So what would be your advice for other female founders who are young going through the same thing?

My advice to young female entrepreneurs facing similar challenges is to prioritize finding a mentor and building a network that can either directly connect you to the right people or serve as the right support themselves. It’s crucial to approach networking with clear intentions and transparency. Simply put, if those you meet are unaware of your needs or struggles, they can’t offer the assistance you might find invaluable. Networking events often lean towards casual conversation, but it’s important to steer discussions toward your goals and challenges rather than sticking to light, surface-level topics.

In many Asian cultures, there’s a tendency to shy away from deep conversations, focusing instead on pleasantries. However, embracing transparency and discussing your entrepreneurial journey’s real challenges can inspire others to help. People naturally want to solve problems, so being open and direct can turn networking opportunities into meaningful connections.

Also, don’t be afraid to step out of your comfort zone and challenge yourself. My own journey took an unconventional turn when I participated in a reality TV show, which, unpredictably, became a significant milestone. The path may be uncertain, but embracing such experiences can lead to remarkable growth and unexpected opportunities.

You are the winner of the show The Apprentice: ONE Championship Edition. What led you to go for this show?

I was captivated by the first season of The Apprentice: ONE Championship Edition, which aligned closely with my personal and professional interests. The decision to apply was influenced by the show’s relevance to my journey and the unique opportunities it promised. Despite the casting process being quite lengthy, spanning at least six months, I saw it as a strategic move. Participating in the show presented a chance not only to enhance my credibility but also to potentially connect with a co-founder. Its widespread popularity in Asia and beyond promised significant exposure. Moreover, the experience seemed like an excellent way to immerse myself further into Singapore’s vibrant startup ecosystem, viewing it as a gateway to new opportunities and networks.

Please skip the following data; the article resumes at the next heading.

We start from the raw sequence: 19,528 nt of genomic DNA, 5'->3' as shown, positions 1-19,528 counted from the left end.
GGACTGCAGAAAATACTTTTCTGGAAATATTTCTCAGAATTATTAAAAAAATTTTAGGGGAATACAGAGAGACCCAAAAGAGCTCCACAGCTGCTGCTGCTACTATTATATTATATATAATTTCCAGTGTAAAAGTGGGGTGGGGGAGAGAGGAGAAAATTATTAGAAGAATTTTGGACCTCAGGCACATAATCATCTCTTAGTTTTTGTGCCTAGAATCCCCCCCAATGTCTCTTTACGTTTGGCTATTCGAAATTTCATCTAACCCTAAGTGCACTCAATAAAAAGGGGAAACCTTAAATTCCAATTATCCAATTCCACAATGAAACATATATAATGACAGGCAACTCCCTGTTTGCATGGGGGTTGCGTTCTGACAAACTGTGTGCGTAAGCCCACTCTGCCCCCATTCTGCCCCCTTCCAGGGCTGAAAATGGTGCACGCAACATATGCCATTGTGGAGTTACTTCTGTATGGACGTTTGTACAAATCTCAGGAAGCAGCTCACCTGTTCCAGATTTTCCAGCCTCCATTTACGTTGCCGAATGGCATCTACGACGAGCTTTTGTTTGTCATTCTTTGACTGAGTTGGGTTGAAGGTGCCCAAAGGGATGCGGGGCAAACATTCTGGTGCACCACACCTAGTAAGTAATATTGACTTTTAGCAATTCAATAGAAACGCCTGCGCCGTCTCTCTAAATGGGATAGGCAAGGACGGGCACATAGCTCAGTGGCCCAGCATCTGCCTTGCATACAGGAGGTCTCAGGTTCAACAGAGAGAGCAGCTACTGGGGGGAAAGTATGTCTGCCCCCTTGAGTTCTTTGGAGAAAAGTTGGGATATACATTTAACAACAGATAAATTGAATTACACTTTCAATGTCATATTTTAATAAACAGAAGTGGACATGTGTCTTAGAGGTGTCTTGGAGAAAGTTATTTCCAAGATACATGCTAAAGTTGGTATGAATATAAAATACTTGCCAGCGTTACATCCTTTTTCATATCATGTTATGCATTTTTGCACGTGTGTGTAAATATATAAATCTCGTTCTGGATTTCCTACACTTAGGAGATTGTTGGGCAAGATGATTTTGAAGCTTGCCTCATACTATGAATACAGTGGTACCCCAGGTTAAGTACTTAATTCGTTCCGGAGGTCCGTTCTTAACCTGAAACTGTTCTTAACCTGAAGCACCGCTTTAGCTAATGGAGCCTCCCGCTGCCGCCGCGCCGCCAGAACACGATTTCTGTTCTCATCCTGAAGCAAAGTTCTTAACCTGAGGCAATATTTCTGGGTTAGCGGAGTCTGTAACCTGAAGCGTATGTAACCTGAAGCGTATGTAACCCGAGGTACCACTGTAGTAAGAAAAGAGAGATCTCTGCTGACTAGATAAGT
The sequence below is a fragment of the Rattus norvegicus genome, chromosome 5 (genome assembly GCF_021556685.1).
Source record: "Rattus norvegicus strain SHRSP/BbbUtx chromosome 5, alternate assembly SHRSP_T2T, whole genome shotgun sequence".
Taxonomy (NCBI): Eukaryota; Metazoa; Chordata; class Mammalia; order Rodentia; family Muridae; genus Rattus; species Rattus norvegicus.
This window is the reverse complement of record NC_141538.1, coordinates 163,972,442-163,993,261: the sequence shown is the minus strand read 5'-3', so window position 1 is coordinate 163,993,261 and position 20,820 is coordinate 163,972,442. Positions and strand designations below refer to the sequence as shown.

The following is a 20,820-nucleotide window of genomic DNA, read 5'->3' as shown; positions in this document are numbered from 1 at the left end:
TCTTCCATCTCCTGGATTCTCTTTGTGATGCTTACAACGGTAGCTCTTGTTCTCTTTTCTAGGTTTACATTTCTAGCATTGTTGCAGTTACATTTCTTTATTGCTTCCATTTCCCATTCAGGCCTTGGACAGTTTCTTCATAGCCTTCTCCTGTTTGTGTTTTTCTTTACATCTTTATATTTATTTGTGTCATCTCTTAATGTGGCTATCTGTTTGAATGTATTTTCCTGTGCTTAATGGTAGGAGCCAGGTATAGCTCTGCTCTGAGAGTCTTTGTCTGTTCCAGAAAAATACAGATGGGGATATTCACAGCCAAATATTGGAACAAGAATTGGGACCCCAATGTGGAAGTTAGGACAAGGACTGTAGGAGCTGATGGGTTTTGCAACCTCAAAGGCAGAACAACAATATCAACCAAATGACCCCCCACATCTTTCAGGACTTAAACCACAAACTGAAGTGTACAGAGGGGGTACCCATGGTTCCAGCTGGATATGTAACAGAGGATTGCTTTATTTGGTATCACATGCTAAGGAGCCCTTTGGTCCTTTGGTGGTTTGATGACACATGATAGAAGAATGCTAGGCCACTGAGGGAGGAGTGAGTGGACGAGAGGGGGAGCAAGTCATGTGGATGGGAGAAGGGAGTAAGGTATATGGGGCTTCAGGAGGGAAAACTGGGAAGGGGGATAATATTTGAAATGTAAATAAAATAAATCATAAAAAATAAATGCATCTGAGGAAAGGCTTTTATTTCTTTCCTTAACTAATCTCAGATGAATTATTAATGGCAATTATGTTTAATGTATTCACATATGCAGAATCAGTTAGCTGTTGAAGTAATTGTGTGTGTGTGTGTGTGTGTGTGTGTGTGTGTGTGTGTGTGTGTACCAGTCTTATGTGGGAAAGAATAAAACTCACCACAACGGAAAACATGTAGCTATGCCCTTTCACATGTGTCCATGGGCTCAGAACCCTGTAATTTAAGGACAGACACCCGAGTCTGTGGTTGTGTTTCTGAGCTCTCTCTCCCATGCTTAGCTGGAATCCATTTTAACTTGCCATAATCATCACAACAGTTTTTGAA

Can you tell us more about what the show was like and what did it take you to win it?

The show was structured into several episodes, this season featuring eight. Each episode kicked off with a demanding physical challenge, ranging from endurance tests in the Qatari desert to deep-sea diving and horseback riding. These initial challenges were a prelude to the business tasks, similar to what you’d see on the American or the UK’s version. The inclusion of these physical challenges was intentional, reflecting the ethos of the ONE Championship as a sports media entity, emphasizing the importance of both physical and mental strength in achieving success.

What is it like to be now working at the production company ONE?

Working with ONE Championship has been a unique experience, given its status as a late-stage startup on the cusp of going public. My role involves managing strategic projects and collaborating with the company’s C-level executives, providing a rich learning environment, especially as the company transitions to a public entity. Despite the differences from working at large tech companies like Facebook Meta or Google, ONE offers a blend of startup agility and corporate resources, enhancing my capacity to contribute effectively.

Finally, what would be your number one advice for the young upcoming founders?

For young entrepreneurs, my foremost advice is to embrace risk-taking, particularly in your younger years. When I launched Jamulogy at 26, I considered myself too old for risks, a perspective I now view as misguided. Early stages of life offer greater freedom and fewer commitments, presenting an ideal time for exploration. Additionally, understanding financial management and investment can provide a safety net, enabling you to pursue your passions more freely. Diverse skills and constant self-improvement are crucial; even a 1% improvement each day or week can lead to significant growth over a year. As a founder, the ability to wear multiple hats and adapt to various roles can greatly ease your entrepreneurial journey.